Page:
pwp sandfish 600pxSandfish sea ranching involves raising young sandfish in floating hapa nets

The local government of Narra municipality in Palawan is excited about the USAID-backed research project in their town that seeks to promote sandfish (Holothuria scabra)—a variety of sea cucumber—as a profitable source of livelihood for communities.

Narra Mayor Lucena Demaala expressed her appreciation to USAID, Western Philippines University, and other partners for choosing their municipality as the pilot site for the research project. She noted how this project could benefit local residents, particularly low-income fisherfolk, farmers, and even indigenous communities. Other officials and community leaders from Narra also expressed their support in ensuring the success of the project.

The sea ranching research aims to observe and study the growth and survival of young sandfish, which are spawned in an aquaculture facility using broodstock collected from mainland Palawan. Sandfish juveniles are transported and released inside floating hapa nets off the coast of Rasa Island—a priority conservation area for USAID’s Protect Wildlife project—and Caguisan village, both in Narra. The young sandfish are raised inside the nets and monitored for two months before they are transferred to nursery sea pens and released into sea ranching sites.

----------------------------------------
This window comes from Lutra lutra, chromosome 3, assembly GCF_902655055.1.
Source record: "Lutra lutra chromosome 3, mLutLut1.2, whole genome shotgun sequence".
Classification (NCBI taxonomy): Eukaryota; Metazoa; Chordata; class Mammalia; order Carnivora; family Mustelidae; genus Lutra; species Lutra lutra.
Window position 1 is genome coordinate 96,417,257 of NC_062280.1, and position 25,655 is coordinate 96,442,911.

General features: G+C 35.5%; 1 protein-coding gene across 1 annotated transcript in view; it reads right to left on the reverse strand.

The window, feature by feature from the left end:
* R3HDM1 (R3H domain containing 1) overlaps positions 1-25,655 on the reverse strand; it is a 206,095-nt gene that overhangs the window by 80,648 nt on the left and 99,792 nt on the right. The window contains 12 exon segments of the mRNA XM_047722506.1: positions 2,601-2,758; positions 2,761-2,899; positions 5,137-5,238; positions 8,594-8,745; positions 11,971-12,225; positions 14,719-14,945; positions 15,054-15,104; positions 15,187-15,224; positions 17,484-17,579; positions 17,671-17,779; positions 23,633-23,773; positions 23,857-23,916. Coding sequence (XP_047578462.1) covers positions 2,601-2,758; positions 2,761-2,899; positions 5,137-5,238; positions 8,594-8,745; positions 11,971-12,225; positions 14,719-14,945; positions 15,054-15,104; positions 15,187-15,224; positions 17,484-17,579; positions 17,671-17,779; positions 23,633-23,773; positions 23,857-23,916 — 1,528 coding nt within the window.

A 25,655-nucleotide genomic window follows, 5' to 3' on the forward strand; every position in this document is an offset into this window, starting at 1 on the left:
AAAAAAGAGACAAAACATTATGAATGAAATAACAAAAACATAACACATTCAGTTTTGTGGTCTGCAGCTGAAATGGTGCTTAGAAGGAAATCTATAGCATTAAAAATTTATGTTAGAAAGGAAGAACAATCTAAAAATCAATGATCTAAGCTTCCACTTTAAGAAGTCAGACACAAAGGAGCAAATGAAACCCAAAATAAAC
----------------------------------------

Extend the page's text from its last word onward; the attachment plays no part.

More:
The success of this research activity will help local partners chart a sustainable and science-based path to developing a local industry for sandfish, which fetches a high price in Asian markets. Aside from providing an alternative to unsustainable and destructive fishing practices, sea ranching can also restock declining sandfish population in their natural environment. (PWP/ Lawrence San Diego)

 

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